« AnteriorContinuar »
PRO AND CON
U N I V E R SA L I S VT,
BOTH AS TO ITS DOCTRINES AND MORAL BEARINGS,
IN A SERIES OF ORIGINAL ARTICLES,
BY GEORGE ROGERS,
IN THREE VOLUMES.
PRINTED BY R. P. BROOKS & CO.
BX 9941 •R63 1837 V
The author has decided on issuing two series of these numbers. series will consist of sixteen numbers. The two series will comhree volumes, of 256 pages each. In the course of the second ne, will be commenced memoirs of the professional life and travels "e author.— Those travels have already been prosecuted to some wnt in twelve of the states, and he proposes to extend them to Michivan, Illinois, Missouri, Louisiana, and, possibly, to Texas. If these little volumes should fail of affording both pleasure and profit in the perusal, the author begs it may be imputed to want of ability on his part, and not to want of pains.
G. R. Cincinnati, July 17th, 1837.
Entered according to act of Congress, in the year 1837,
BY GEORGE ROGERS,
THE PENNSYLVANIA VALLEY:
Shewing the influence of certain religious doctrines
on individual and social life.
CONCEIVE, reader, if you please, a deep and quict valley, of about five miles in length from the points whence it takes its particular designation, and a mile and a half in medial breadth ; the hills, by which on both sides it is hemmed in, may be some two or three hundred feet in altitude, and are very precipitous ; varying indeed, but a little from perpendicularity : from their bases to their summits they are covered with a thick natural growth of hemlock-fir-trees, intermingled with stunted hazels and sumachs, save that here and there may be seen a soft spot which has been cleared by the axe of the settler : and how picturesque is the effect of these same cultivated spots! They occur mostly in the occasional curvatures and indentations by which Nature, with her usual taste, has varied the monotony of these mountainous ridges; or in the defiles which the rivulets from the interior have scooped out in their journeyings toward the far-off ocean.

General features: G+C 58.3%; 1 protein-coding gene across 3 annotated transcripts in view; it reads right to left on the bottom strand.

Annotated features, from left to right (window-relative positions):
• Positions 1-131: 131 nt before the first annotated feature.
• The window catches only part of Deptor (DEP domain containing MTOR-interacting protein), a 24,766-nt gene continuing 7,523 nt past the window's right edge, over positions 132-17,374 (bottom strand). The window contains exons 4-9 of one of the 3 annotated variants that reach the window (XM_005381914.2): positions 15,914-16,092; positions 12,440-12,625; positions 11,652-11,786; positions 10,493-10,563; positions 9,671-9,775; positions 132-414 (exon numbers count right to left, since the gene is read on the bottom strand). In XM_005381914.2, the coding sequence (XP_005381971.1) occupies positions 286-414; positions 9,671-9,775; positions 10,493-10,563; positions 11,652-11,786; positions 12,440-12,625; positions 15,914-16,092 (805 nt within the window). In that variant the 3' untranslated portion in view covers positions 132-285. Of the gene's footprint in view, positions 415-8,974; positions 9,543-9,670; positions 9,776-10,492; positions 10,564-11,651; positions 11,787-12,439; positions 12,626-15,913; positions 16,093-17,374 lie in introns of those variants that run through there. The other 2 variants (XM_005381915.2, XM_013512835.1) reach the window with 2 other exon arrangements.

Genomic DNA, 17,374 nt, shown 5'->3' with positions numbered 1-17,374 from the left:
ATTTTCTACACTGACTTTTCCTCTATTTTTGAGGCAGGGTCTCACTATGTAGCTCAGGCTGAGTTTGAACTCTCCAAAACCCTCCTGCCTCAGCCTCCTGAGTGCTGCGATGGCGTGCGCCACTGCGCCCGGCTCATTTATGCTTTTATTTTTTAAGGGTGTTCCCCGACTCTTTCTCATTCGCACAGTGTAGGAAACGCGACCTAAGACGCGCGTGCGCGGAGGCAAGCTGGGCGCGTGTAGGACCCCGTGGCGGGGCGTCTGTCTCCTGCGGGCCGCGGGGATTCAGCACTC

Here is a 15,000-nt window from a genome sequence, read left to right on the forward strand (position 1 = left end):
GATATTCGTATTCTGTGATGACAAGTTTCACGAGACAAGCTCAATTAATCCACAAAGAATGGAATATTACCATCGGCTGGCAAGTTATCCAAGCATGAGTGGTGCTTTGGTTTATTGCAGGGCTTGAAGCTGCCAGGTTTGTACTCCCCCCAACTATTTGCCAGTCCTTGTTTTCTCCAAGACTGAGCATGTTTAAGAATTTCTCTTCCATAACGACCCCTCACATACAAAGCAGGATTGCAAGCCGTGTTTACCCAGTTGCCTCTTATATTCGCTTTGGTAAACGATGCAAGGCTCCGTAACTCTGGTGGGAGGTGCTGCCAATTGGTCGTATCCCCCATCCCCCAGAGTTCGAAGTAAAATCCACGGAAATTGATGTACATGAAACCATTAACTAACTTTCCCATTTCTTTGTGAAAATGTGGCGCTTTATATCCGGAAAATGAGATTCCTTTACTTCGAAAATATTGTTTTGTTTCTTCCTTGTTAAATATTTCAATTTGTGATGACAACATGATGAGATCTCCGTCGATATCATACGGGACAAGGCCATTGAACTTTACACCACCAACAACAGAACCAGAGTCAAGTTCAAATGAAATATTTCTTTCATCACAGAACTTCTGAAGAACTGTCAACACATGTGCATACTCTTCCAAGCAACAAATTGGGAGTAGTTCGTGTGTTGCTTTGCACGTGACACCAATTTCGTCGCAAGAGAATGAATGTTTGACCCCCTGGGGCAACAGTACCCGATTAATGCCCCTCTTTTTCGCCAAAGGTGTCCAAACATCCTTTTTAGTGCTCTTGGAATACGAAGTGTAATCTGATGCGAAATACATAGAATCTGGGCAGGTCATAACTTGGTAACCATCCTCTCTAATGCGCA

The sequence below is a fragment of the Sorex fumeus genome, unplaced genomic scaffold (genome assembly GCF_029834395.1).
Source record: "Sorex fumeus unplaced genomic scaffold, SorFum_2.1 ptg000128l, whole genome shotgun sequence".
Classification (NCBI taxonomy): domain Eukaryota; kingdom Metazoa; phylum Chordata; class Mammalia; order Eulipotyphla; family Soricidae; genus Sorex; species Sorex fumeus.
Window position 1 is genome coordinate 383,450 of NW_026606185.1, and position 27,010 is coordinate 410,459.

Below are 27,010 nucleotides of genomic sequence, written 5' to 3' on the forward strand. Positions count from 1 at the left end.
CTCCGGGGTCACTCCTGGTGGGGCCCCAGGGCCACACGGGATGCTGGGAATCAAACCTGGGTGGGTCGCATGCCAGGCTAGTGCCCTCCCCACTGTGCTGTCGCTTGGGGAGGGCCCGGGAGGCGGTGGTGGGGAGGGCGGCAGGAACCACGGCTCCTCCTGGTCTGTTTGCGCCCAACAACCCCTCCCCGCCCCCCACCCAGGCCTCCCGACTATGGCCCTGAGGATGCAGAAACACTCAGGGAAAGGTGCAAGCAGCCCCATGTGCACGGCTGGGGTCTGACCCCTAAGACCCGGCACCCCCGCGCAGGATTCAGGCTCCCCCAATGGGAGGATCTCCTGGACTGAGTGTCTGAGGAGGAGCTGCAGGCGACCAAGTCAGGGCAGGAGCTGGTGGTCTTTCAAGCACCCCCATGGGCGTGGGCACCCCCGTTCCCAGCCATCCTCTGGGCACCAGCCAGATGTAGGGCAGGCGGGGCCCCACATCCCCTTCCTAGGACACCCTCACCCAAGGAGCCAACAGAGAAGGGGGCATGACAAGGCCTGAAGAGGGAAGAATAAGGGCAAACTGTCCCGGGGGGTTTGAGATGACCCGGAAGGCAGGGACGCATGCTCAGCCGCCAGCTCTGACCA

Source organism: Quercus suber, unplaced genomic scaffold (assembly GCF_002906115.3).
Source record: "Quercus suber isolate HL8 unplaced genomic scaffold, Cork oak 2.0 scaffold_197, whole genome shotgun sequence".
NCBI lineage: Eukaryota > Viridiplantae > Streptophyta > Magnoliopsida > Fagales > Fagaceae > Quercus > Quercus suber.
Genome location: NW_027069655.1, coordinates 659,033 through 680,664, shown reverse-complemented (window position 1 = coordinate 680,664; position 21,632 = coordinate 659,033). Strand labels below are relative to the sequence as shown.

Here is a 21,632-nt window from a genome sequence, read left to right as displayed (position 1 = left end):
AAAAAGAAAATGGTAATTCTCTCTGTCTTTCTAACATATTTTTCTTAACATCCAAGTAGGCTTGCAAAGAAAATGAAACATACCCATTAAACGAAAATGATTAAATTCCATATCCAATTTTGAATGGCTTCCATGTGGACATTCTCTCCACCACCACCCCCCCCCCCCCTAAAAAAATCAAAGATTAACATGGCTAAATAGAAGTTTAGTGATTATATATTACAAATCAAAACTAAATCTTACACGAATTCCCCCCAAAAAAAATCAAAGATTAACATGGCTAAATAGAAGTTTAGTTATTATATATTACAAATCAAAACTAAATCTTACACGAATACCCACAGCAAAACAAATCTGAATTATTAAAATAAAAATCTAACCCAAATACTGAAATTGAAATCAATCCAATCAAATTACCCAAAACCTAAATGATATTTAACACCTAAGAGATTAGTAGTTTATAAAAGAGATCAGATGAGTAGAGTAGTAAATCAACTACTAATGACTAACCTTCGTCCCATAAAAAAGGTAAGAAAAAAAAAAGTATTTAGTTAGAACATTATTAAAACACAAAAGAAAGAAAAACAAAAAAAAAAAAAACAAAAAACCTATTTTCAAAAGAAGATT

I will suppose you standing on one of these acclivities, especially the one on the eastern side, for there the advantage of survey is greatest, and the eye from thence can take in an extent of prospect only bounded by its reach of vision. What a scene of loveliness you now have before you ! it is but little rivaled,